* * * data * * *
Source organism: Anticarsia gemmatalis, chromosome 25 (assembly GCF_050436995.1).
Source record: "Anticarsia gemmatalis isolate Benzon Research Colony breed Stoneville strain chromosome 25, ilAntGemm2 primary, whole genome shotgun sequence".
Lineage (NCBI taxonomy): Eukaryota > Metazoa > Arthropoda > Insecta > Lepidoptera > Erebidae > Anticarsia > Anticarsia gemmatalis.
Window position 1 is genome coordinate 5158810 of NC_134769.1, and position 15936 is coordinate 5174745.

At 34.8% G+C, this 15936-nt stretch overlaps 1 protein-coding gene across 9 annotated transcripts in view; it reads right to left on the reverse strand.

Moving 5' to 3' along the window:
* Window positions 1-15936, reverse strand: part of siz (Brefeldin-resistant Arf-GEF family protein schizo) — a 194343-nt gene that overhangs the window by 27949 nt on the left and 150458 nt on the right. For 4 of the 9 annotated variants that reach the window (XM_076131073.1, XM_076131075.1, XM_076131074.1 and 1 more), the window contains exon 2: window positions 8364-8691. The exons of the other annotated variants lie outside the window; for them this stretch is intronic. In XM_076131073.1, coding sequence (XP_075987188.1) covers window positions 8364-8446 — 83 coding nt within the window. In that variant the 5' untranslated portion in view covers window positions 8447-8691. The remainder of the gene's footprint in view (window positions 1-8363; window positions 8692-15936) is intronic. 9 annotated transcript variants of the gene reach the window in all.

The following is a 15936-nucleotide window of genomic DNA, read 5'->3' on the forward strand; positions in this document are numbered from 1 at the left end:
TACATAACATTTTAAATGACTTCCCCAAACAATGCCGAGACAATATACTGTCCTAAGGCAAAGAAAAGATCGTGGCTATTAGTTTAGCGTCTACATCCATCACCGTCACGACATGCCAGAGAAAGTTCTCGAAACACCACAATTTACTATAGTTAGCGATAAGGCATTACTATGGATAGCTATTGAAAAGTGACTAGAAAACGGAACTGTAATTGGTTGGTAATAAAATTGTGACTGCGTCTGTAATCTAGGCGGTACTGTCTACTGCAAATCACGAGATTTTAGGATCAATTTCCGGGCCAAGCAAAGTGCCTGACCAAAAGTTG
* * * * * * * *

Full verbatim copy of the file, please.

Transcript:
Source organism: Anticarsia gemmatalis, chromosome 25 (assembly GCF_050436995.1).
Source record: "Anticarsia gemmatalis isolate Benzon Research Colony breed Stoneville strain chromosome 25, ilAntGemm2 primary, whole genome shotgun sequence".
Lineage (NCBI taxonomy): Eukaryota > Metazoa > Arthropoda > Insecta > Lepidoptera > Erebidae > Anticarsia > Anticarsia gemmatalis.
Window position 1 is genome coordinate 5158810 of NC_134769.1, and position 15936 is coordinate 5174745.

At 34.8% G+C, this 15936-nt stretch overlaps 1 protein-coding gene across 9 annotated transcripts in view; it reads right to left on the reverse strand.

Moving 5' to 3' along the window:
* Window positions 1-15936, reverse strand: part of siz (Brefeldin-resistant Arf-GEF family protein schizo) — a 194343-nt gene that overhangs the window by 27949 nt on the left and 150458 nt on the right. For 4 of the 9 annotated variants that reach the window (XM_076131073.1, XM_076131075.1, XM_076131074.1 and 1 more), the window contains exon 2: window positions 8364-8691. The exons of the other annotated variants lie outside the window; for them this stretch is intronic. In XM_076131073.1, coding sequence (XP_075987188.1) covers window positions 8364-8446 — 83 coding nt within the window. In that variant the 5' untranslated portion in view covers window positions 8447-8691. The remainder of the gene's footprint in view (window positions 1-8363; window positions 8692-15936) is intronic. 9 annotated transcript variants of the gene reach the window in all.

The following is a 15936-nucleotide window of genomic DNA, read 5'->3' on the forward strand; positions in this document are numbered from 1 at the left end:
TACATAACATTTTAAATGACTTCCCCAAACAATGCCGAGACAATATACTGTCCTAAGGCAAAGAAAAGATCGTGGCTATTAGTTTAGCGTCTACATCCATCACCGTCACGACATGCCAGAGAAAGTTCTCGAAACACCACAATTTACTATAGTTAGCGATAAGGCATTACTATGGATAGCTATTGAAAAGTGACTAGAAAACGGAACTGTAATTGGTTGGTAATAAAATTGTGACTGCGTCTGTAATCTAGGCGGTACTGTCTACTGCAAATCACGAGATTTTAGGATCAATTTCCGGGCCAAGCAAAGTGCCTGACCAAAAGTTG